Horshat Tal National Park is near Kibbutz HaGoshrim, and it is both a resort (with camping and pool) and a nature reserve (oak tree grove and Mesopotamian fallow deer).
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Horshat Tal National Park is located in Galilee Panhandle near Kibbutz HaGoshrim. The entrance is from road #918, near the junctions of roads #918 and #99. And the easiest way to reach this spot is by entering “Horshat Tal National Park” into Waze.
Interactive map of the area:
- Hotels, hostels, and apartments in this area:
And here is the map from the official brochure:
Sunday – Thursday and Saturday: 8:00 – 17:00 (16:00 in winter).
Friday: 8:00 – 16:00 (15:00 in winter).
On holidays eves usually 8:00 – 13:00.
Note: since the pandemic, Israel Nature and Parks Authority has started to limit the number of people in each park. Thus, reservations are recommended through the official site (you can find the link below).
Swimming hours are from 8:00 until half an hour before the site closes.
Adult 39 NIS, child 24 NIS, and student 33 NIS.
And if you want to stay for the night, here are the campground fees:
|Fee for Matmon Members (NIS)
|Adult (14+) in a private tent
|Child (5 – 14) in a private tent
|Accommodation in a family camping tent (including mattress) – Adult
|Accommodation in a family camping tent (including mattress) – Child
|Connection for a trailer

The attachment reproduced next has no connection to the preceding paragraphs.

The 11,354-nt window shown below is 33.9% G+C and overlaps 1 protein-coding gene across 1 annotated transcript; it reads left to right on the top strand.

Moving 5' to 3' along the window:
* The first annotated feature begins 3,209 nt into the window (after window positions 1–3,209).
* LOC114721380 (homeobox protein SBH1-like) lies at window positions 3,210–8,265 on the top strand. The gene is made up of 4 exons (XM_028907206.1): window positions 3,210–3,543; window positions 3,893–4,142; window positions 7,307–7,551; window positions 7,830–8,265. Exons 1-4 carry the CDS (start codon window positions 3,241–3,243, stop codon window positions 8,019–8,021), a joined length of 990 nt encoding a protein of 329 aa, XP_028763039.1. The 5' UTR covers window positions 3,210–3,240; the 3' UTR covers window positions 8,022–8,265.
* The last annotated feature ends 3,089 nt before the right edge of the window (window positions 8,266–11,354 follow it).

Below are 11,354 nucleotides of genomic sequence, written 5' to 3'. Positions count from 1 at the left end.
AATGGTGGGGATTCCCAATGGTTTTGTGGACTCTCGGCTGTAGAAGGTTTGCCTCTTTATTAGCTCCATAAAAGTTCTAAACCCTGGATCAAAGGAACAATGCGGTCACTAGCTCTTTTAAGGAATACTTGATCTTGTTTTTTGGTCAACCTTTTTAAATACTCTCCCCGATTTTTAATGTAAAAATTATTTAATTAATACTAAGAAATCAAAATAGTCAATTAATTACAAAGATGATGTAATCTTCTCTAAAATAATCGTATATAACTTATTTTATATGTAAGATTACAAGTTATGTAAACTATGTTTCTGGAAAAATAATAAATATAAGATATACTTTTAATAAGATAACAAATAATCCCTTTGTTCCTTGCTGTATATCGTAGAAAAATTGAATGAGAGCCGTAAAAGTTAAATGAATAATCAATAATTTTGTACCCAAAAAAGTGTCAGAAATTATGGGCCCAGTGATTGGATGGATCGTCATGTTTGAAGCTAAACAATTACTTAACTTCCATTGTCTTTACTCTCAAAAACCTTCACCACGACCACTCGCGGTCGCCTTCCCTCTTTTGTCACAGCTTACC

If you want more upscale accommodations, then you have the following options:
|Fee (NIS) – Mid-week
|Fee (NIS) – Weekend and Holidays
|Accommodation in staff rooms
|Accommodation in a wooden staff room
|Upgraded bungalow accommodation
|Accommodation in an upgraded bungalow with air conditioning
Note: during weekends, you must rent staff rooms and bungalows for at least two nights.
If you will visit several National Parks, consider purchasing a combo ticket. You can find additional info at National Parks And Nature Reserves.
Note: opening hours and ticket prices were updated in November 2021. In any case, recheck the official site before visiting.
As shown in the pricing table above, there are discounts for Israel Nature and Park annual subscribers (Matmon members). Also, there are coupons for MAX owners.
It is forbidden to enter Horshat Tal National Park with dogs.
Picnic and Barbeque
Horshat Tal National Park has 200 dunams of lawns. Thus there is a lot of place for picnics. Moreover, fires are allowed only in barbecues.
Phone: 04-6942440, 04-6942360
The “entrance fee” section above shows that the campsite has different lodging options. And here is what it offers:
– Full lighting in most parts of the park, drinking fountains, barbeque area, fixed and movable benches and tables, electrical outlet (24-volt outlet available – campers must bring their own cables and lightbulbs), mobile phone charging units
– Restroom: large and spacious restrooms with 8 cubicles for women and 8 cubicles for men
– Showers: hot water, 12 cubicles for women, 13 cubicles for men
– Field kitchen: sinks for washing dishes, refrigeration units at an extra charge.
The Horshat Tal National Park campsite is popular among Israelis, especially in the summer. Therefore, I would advise booking it in advance. And you can find additional details about the camp to book it here.